The Night Before Christmas

by Ruth Griffiths

With apologies to Clement Clarke Moore, the author of A Visit from St. Nicholas (more commonly known as The Night Before Christmas), here is my 2020 take on the classic poem.


’Twas the ninth month of Covid, when all through the home,
No devices were beeping, not even a phone.

The stockings were hung by the front door with care
In hopes of a touchless delivery there.

While Ma in her curlers and Pa in his CPAP (mask)
had just settled down for a long winter’s nap

When out on the street there arose such a clatter
I sprang from my bed to see what was the matter!

And what to my wondering eyes should appear,
but a trio of trucks delivering gear!

The jolly lead driver, so lively and thick,
I thought at the moment it must be St. Nick.

He lined up the vans, parked them all in one lane
then whistled and shouted and called them by name:

“On FedEx, on Postal, on striped Purolator
we’ll deliver these gifts … sooner or later.”

The caravan halted and out jumped three guys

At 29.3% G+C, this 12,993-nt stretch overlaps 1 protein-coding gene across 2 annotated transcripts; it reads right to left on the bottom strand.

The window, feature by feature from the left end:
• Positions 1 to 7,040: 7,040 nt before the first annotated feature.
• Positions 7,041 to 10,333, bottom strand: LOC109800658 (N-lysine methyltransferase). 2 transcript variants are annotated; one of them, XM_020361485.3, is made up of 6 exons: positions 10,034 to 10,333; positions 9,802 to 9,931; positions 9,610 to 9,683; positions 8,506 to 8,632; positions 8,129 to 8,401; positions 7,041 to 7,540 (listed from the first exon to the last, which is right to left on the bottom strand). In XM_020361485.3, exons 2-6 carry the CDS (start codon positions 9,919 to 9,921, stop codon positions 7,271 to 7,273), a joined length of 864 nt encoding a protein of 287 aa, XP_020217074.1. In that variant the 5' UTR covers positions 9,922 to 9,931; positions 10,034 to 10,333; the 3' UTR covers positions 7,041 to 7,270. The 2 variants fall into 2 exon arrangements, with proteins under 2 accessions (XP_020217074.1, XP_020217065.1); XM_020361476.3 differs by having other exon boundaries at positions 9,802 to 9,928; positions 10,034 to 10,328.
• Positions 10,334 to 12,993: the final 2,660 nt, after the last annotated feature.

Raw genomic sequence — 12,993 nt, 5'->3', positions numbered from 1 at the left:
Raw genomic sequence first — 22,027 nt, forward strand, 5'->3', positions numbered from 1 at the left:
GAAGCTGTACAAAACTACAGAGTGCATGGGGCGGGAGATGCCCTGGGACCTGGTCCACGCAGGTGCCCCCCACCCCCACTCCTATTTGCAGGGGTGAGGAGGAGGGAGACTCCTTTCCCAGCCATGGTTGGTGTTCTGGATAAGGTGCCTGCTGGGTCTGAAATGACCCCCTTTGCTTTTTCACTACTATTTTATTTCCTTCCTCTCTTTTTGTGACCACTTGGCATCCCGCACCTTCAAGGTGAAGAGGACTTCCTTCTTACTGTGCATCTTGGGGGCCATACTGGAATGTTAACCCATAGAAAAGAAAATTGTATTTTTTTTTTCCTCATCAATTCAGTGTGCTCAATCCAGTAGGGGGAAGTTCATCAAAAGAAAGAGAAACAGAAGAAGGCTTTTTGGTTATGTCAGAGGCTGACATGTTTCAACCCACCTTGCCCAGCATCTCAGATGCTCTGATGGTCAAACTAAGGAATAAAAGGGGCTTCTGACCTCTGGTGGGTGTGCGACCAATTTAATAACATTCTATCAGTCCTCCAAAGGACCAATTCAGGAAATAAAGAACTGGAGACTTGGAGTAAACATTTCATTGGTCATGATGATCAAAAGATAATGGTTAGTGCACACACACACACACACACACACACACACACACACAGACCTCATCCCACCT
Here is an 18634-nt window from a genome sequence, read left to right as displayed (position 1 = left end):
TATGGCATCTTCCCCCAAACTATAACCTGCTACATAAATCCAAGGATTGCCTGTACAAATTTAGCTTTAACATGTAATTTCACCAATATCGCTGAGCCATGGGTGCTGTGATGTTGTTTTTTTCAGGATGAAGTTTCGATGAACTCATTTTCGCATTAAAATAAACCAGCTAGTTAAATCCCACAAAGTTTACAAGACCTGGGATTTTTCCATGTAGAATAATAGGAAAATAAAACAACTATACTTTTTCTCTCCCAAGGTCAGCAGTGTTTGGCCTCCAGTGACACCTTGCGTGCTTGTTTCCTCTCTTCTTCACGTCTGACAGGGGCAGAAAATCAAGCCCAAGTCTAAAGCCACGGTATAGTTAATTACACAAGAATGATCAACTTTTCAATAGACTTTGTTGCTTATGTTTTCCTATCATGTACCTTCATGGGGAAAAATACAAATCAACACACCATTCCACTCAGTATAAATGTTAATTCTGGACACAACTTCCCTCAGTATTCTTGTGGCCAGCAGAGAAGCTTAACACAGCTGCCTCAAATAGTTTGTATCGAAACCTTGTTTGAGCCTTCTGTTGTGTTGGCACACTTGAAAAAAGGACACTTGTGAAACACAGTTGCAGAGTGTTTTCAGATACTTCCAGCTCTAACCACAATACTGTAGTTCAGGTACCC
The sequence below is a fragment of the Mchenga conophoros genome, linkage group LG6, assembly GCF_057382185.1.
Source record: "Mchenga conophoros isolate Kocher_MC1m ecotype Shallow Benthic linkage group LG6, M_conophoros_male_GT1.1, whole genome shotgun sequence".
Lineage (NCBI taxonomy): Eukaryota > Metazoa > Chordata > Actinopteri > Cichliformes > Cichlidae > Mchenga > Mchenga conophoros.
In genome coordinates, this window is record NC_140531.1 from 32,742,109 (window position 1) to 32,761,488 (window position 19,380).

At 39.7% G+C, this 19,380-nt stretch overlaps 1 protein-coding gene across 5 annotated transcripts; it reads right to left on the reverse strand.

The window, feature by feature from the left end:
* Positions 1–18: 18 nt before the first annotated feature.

masked, gloved and shields placed over their eyes.

They slid open van doors and lowered tailgates.
What did they have there? I hardly could wait!

They lifted out packages – large, medium, small
from Amazon, Kijiji and one from the mall.

They brought a few packages up to my door
then went to my neighbor’s to place a few more.

I stepped out and called to them, “Who are you guys?
you look like St. Nick but you wear a disguise.

“I can’t see your cheeks or or droll little mouth.
Your mask covers your face, you’re expression’s gone south.

“Are you really and truly the famous St. Nick?
Are these masks a disguise, or just some kinda trick?”

“We’re the Christmas delivery crew keeping six feet apart.
We’ll sanitize everything before we depart.”

They closed all the hatches and got set to move.
They’d done all they could and had nothing to prove.

But I heard them exclaim ‘ere they drove out of sight:
“Merry Christmas to all and to all a good night.”